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Tucson Convention Hotel Venture: Question the Assumptions, Examine
 the Forecasts, Guard Against Over-optimism and Prepare
 for Worst-case Scenario

The Arizona Daily Star, TucsonMcClatchy-Tribune Regional News

March 31, 2010 --The Rio Nuevo redevelopment district's governing board and the city of Tucson should take some lessons from Pima County's unhappy experience with spring training.

The county has been jilted by the Arizona Diamondbacks and Chicago White Sox, who signed a 15-year contract to play here after the county agreed to spend $38 million to build the Kino Sports Complex and Tucson Electric Park.

With the teams' early departures, taxpayers will be stuck with $22.7 million in remaining construction debt. The county's general fund will be drained by about $1.5 million a year because the teams have skipped out on the deal. The debt will be paid in 2019.

County Administrator Chuck Huckelberry told the board of supervisors in a March 29 memo that the county and its taxpayers will suffer because the teams broke their contracts.

"We never envisioned Major League Baseball and their ownership breaking or disavowing binding legal agreements with local governments, which has now occurred," he wrote.

We get that. But taking a closer look, we also can see with 20/20 hindsight that the county's pact with Major League Baseball was never a great deal. We say hindsight because in June 1996, the Star editorialized enthusiastically about the spring-training deal. We were wrong.

Our take-away is a few lessons that must be applied by the Rio Nuevo board and by Tucson City Council as they consider whether to build a proposed $180 million downtown convention hotel.

First some background:

The county's deal with the teams was predicated on two teams playing spring training. When the White Sox left last year for a gaudy new stadium in Glendale (after paying the county $5 million), the D'backs cited the deal in choosing to simply walk out, opting for fancy new Scottsdale digs.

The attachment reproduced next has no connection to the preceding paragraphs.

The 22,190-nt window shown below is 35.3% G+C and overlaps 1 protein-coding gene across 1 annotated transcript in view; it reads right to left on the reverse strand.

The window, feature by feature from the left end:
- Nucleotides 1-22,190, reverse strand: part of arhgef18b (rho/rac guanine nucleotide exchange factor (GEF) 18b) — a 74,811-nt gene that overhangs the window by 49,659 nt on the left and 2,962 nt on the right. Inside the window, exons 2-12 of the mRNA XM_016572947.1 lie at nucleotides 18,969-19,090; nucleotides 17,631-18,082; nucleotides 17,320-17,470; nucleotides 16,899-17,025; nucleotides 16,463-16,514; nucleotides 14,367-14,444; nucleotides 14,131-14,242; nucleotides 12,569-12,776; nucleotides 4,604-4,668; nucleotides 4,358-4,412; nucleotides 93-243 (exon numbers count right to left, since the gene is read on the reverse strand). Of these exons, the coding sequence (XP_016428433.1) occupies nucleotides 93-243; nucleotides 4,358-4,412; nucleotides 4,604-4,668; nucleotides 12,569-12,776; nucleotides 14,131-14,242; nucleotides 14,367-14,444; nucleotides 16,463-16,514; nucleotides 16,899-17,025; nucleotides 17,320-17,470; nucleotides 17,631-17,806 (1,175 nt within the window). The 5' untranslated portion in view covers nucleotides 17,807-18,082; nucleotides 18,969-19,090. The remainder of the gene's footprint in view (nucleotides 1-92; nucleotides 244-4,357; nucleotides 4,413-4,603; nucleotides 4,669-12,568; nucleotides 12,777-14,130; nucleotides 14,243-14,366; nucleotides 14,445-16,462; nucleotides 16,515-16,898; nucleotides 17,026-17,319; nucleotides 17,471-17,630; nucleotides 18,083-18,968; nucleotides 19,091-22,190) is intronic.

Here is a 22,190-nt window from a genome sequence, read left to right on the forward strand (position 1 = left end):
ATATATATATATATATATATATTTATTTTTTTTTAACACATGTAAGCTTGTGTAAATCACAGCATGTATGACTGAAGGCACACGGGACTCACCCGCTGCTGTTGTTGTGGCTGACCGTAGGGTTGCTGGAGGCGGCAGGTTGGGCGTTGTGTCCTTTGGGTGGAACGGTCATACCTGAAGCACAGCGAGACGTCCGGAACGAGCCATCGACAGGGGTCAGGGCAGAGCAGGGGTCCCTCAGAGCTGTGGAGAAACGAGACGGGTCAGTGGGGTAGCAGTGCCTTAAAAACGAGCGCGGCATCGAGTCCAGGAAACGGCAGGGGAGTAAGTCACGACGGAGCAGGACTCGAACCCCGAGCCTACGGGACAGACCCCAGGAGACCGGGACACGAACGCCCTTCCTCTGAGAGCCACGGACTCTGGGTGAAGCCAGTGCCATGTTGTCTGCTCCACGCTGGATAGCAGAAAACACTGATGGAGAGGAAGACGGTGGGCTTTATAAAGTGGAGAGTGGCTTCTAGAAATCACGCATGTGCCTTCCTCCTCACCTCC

"The agreement is for two-team spring training, so it's out of our control," Huckelberry said.

Lesson One: Details are critical when contracts are negotiated. We don't know how the two-team provision wound up in the baseball contracts, but it's obvious that detail favored the teams. Did the county fully understand the risk it was taking on behalf of taxpayers?

The Rio Nuevo board and the city need to clearly describe the risks in the hotel deal.

More about the fix the county is in: With the Sox and D'backs' departures, the county is losing an estimated $1.2 million from its share of ticket sales and parking, Huckelberry told us. That money was put toward paying off the construction debt.

The rest of the annual debt payment comes from an increase in the hotel-bed tax, the car-rental tax and an RV space-rental tax that was imposed in 1997.

For the first three years, the taxes didn't deliver, so the county had to spend $3 million from its general fund to cover some of the debt, Huckelberry said.

"After that we started to break even and bumped along that way" until the economy tanked two years ago, he said. "In the current recession revenues are down 30 percent, if not more."

Further, back when the dew was still on the deal, stadium officials projected that both the D'backs and Sox would have average attendance of 7,500 per game.

That has turned out to be pretty accurate for the D'backs, although it's all thanks to three strong years around the time the team won the World Series. The White Sox consistently pulled in about 5,600 per game.

Of course, D'backs fans were more likely to come from inside Arizona, which means they didn't import much in the way of tourism dollars to the state.

"The stadium seats about 12,000 and we probably sell out two games a year out of 30 with two teams training," Huckelberry said. "It was an economic benefit to the community at large, but not to the county."

Lesson Two: Projections are just that. Tax revenue falls short. Attendance doesn't measure up. The economy goes up -- and it tanks, as we've found out the last two years.

Tucsonans would do well to ask many questions about the hotel.

So far, we have only one financial viability study of the project. The HVS Convention, Sports, and Entertainment report, delivered in February, forecasts that a 525-room hotel at the Tucson Convention Center would be profitable by 2015 with a 69 percent occupancy rate.

If opened in 2012, it would run in the red for three years, the report said.

But maybe for more years than that: The profitability projection is predicated on rising occupancy and room rates every year.

But who knows if that will turn out to be the real-world experience?

The Rio Nuevo board and the City Council need to be tough in looking at the hotel forecasts. Another report is due in April, and they must study it closely.

Question the assumptions, examine the forecasts, guard against over-optimism. They must not bring taxpayers into a deal with too many ifs -- and they must be prepared for a worst-case scenario.

Arizona Daily Star


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